fought — to a draw — the first battle between ironclad warships on this date in 1862. The previous day the Merrimac (actually christened the Alabama) had mauled the Union fleet that was blockading Hampton Roads. The following is an Extract from Annual Report of the Secretary of the Navy Concerning the Battle of the Monitor and the Merrimac (via The American Civil War Home Page).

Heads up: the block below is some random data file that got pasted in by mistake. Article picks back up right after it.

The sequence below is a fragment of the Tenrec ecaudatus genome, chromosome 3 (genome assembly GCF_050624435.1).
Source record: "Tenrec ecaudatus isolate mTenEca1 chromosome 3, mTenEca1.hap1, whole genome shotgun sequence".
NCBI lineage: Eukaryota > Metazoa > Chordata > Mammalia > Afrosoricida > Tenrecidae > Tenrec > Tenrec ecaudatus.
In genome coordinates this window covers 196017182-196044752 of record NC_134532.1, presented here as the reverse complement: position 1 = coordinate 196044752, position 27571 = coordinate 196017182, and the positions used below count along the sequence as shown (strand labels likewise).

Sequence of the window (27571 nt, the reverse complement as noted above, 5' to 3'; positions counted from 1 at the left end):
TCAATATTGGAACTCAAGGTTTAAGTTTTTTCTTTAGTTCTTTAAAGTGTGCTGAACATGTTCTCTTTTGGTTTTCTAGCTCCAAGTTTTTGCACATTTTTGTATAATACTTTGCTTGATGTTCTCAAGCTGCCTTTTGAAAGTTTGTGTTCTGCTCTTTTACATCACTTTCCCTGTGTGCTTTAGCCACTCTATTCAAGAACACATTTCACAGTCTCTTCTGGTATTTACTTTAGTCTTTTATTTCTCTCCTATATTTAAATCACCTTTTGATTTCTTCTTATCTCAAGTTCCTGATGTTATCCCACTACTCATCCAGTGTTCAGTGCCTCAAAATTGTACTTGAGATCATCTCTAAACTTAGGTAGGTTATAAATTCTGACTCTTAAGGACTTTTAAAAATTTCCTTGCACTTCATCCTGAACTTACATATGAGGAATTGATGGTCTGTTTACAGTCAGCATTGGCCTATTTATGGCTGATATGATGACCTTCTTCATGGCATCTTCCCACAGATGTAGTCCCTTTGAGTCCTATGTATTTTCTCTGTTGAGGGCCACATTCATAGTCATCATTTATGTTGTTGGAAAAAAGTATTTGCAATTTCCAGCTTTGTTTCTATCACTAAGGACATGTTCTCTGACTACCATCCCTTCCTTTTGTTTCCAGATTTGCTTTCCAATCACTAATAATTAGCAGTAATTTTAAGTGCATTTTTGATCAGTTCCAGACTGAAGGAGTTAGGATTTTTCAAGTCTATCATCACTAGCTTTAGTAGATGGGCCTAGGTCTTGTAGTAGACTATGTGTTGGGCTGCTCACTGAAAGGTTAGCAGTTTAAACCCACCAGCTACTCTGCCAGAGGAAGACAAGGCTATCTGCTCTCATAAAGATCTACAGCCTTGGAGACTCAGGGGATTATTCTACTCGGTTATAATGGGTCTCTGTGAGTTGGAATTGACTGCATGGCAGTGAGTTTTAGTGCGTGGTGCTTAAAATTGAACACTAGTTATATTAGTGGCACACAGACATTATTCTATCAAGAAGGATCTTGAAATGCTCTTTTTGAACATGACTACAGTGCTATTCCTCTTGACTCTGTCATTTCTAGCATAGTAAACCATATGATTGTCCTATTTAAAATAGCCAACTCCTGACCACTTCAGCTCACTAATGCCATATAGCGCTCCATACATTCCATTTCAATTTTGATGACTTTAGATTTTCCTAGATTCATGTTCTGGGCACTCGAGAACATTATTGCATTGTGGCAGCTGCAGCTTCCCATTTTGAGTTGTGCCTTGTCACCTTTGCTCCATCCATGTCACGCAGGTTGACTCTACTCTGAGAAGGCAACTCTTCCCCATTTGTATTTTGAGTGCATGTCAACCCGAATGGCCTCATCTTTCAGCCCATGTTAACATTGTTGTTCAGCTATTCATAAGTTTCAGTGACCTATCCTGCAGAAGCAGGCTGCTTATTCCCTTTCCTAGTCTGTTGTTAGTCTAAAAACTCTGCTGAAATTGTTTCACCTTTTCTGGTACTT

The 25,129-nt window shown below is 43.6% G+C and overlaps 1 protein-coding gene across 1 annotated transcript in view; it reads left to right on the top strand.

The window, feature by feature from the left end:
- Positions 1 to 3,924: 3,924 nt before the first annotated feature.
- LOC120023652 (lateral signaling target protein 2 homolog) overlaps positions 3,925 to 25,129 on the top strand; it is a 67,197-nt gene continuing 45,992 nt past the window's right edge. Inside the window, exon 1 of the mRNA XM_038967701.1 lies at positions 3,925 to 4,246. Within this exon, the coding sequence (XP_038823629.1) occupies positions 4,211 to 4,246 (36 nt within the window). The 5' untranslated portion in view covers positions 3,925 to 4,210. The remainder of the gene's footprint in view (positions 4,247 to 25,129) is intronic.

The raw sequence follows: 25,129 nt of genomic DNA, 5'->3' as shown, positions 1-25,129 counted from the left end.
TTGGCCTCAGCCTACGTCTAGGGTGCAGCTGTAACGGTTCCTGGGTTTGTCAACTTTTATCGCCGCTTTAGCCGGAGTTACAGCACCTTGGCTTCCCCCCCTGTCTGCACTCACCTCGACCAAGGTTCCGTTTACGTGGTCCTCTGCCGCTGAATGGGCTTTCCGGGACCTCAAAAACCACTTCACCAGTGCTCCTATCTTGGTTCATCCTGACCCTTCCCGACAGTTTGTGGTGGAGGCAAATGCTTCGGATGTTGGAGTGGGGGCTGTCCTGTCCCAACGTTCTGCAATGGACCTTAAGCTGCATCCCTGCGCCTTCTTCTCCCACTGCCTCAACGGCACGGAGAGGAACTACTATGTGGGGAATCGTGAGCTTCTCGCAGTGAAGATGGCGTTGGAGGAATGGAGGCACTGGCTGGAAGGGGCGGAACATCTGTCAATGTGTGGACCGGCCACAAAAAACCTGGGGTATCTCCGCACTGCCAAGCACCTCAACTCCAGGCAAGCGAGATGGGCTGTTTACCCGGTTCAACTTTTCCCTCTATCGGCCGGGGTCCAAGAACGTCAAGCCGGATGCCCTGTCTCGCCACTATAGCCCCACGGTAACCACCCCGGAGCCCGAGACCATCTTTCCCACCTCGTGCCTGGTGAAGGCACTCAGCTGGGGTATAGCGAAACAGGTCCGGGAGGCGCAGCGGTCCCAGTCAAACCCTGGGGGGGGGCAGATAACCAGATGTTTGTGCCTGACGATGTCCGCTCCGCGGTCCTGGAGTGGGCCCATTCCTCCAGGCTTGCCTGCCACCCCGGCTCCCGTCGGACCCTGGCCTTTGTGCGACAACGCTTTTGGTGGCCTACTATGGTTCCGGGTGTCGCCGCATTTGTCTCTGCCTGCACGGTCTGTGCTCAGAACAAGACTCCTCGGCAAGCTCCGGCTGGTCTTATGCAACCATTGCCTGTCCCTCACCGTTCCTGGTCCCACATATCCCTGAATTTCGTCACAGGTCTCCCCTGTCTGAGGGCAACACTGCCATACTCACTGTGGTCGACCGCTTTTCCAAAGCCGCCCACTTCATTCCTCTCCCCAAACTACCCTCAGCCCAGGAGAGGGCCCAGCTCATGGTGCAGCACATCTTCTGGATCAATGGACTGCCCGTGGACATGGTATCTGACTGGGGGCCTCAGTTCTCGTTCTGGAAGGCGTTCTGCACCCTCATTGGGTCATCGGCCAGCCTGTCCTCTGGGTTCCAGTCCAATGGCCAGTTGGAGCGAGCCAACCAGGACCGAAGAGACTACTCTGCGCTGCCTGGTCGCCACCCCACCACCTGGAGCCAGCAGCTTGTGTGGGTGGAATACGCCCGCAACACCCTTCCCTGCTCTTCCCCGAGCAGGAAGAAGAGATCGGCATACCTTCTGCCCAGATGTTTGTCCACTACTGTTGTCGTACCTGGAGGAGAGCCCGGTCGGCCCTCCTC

All efforts to get the Minnesota afloat during the night and into a safe position were totally unavailing. The morning was looked for with deep anxiety, as it would in all probability bring a renewed attack from the formidable assailant. At this critical and anxious moment the Monitor, one of the newly-finished armored vessels, came into Hampton Roads, from New York, under command of Lieut. John L. Worden, and a little after midnight anchored alongside the Minnesota. At 6 o’clock the next morning the Merrimac, as anticipated, again made her appearance, and opened her fire upon the Minnesota. Promptly obeying the signal to attack, the Monitor ran down past the Minnesota and laid herself close alongside the Merrimac, between that formidable vessel and the Minnesota. The fierce conflict between these two ironclads lasted for several hours. It was in appearance an unequal conflict, for the Merrimac was a large and noble structure, and the Monitor was in comparison almost diminutive. But the Monitor was strong in her armor, in the ingenious novelty of her construction, in the large caliber of her two guns, and the valor and skill with which she was handled. After several hours’ fighting the Merrimac found herself overmatched, and, leaving the Monitor, sought to renew the attack on the Minnesota; but the Monitor again placed herself between the two vessels and reopened her fire upon her adversary. At noon the Merrimac, seriously damaged, abandoned the contest and, with her companions, retreated toward Norfolk.